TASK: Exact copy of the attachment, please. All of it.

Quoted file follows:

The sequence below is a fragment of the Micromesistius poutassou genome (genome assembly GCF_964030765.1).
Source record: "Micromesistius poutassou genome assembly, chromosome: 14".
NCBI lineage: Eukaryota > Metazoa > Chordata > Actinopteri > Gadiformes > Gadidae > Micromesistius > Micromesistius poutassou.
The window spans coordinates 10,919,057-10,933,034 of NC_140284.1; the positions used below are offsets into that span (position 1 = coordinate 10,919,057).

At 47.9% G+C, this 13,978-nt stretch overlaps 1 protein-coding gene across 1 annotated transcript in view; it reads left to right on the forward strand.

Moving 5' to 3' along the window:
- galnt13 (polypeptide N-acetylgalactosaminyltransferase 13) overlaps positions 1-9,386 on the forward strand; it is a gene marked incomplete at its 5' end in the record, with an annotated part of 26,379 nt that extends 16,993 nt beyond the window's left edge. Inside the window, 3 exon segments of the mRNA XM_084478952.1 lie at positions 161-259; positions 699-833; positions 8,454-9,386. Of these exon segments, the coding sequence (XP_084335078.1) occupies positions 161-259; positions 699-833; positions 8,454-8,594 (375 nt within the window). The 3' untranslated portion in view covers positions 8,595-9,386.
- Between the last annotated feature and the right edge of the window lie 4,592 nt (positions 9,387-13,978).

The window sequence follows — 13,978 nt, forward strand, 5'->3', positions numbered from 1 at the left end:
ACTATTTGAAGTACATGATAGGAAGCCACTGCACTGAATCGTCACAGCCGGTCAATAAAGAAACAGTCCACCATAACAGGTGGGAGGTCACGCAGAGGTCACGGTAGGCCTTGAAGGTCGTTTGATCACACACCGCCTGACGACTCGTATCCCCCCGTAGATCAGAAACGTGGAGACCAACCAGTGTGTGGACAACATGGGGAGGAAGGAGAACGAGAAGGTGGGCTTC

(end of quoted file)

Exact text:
The sequence below is a fragment of the Micromesistius poutassou genome (genome assembly GCF_964030765.1).
Source record: "Micromesistius poutassou genome assembly, chromosome: 14".
NCBI lineage: Eukaryota > Metazoa > Chordata > Actinopteri > Gadiformes > Gadidae > Micromesistius > Micromesistius poutassou.
The window spans coordinates 10,919,057-10,933,034 of NC_140284.1; the positions used below are offsets into that span (position 1 = coordinate 10,919,057).

At 47.9% G+C, this 13,978-nt stretch overlaps 1 protein-coding gene across 1 annotated transcript in view; it reads left to right on the forward strand.

Moving 5' to 3' along the window:
- galnt13 (polypeptide N-acetylgalactosaminyltransferase 13) overlaps positions 1-9,386 on the forward strand; it is a gene marked incomplete at its 5' end in the record, with an annotated part of 26,379 nt that extends 16,993 nt beyond the window's left edge. Inside the window, 3 exon segments of the mRNA XM_084478952.1 lie at positions 161-259; positions 699-833; positions 8,454-9,386. Of these exon segments, the coding sequence (XP_084335078.1) occupies positions 161-259; positions 699-833; positions 8,454-8,594 (375 nt within the window). The 3' untranslated portion in view covers positions 8,595-9,386.
- Between the last annotated feature and the right edge of the window lie 4,592 nt (positions 9,387-13,978).

The window sequence follows — 13,978 nt, forward strand, 5'->3', positions numbered from 1 at the left end:
ACTATTTGAAGTACATGATAGGAAGCCACTGCACTGAATCGTCACAGCCGGTCAATAAAGAAACAGTCCACCATAACAGGTGGGAGGTCACGCAGAGGTCACGGTAGGCCTTGAAGGTCGTTTGATCACACACCGCCTGACGACTCGTATCCCCCCGTAGATCAGAAACGTGGAGACCAACCAGTGTGTGGACAACATGGGGAGGAAGGAGAACGAGAAGGTGGGCTTC